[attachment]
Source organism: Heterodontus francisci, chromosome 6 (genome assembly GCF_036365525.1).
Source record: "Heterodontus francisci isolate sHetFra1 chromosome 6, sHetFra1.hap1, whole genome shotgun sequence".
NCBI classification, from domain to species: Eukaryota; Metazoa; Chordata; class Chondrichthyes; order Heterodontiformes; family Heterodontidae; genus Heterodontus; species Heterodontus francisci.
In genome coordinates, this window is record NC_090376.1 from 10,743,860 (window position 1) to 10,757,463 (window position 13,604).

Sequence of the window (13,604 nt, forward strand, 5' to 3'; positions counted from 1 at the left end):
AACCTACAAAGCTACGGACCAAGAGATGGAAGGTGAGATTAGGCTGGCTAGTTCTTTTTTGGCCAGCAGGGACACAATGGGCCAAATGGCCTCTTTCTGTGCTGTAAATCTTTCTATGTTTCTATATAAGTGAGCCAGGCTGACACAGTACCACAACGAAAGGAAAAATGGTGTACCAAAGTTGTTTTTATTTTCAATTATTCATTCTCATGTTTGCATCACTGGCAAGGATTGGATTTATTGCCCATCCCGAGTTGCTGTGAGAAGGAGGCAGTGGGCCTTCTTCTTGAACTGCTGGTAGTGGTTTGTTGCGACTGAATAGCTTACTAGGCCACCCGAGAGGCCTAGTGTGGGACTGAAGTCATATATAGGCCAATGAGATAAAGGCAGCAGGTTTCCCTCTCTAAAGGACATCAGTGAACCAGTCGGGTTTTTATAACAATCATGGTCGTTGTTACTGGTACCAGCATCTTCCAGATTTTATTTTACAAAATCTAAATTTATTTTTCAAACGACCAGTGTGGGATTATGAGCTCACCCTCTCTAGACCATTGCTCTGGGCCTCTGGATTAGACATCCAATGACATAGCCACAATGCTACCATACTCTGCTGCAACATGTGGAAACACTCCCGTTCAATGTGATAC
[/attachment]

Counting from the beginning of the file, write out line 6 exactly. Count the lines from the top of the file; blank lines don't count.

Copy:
AACCTACAAAGCTACGGACCAAGAGATGGAAGGTGAGATTAGGCTGGCTAGTTCTTTTTTGGCCAGCAGGGACACAATGGGCCAAATGGCCTCTTTCTGTGCTGTAAATCTTTCTATGTTTCTATATAAGTGAGCCAGGCTGACACAGTACCACAACGAAAGGAAAAATGGTGTACCAAAGTTGTTTTTATTTTCAATTATTCATTCTCATGTTTGCATCACTGGCAAGGATTGGATTTATTGCCCATCCCGAGTTGCTGTGAGAAGGAGGCAGTGGGCCTTCTTCTTGAACTGCTGGTAGTGGTTTGTTGCGACTGAATAGCTTACTAGGCCACCCGAGAGGCCTAGTGTGGGACTGAAGTCATATATAGGCCAATGAGATAAAGGCAGCAGGTTTCCCTCTCTAAAGGACATCAGTGAACCAGTCGGGTTTTTATAACAATCATGGTCGTTGTTACTGGTACCAGCATCTTCCAGATTTTATTTTACAAAATCTAAATTTATTTTTCAAACGACCAGTGTGGGATTATGAGCTCACCCTCTCTAGACCATTGCTCTGGGCCTCTGGATTAGACATCCAATGACATAGCCACAATGCTACCATACTCTGCTGCAACATGTGGAAACACTCCCGTTCAATGTGATAC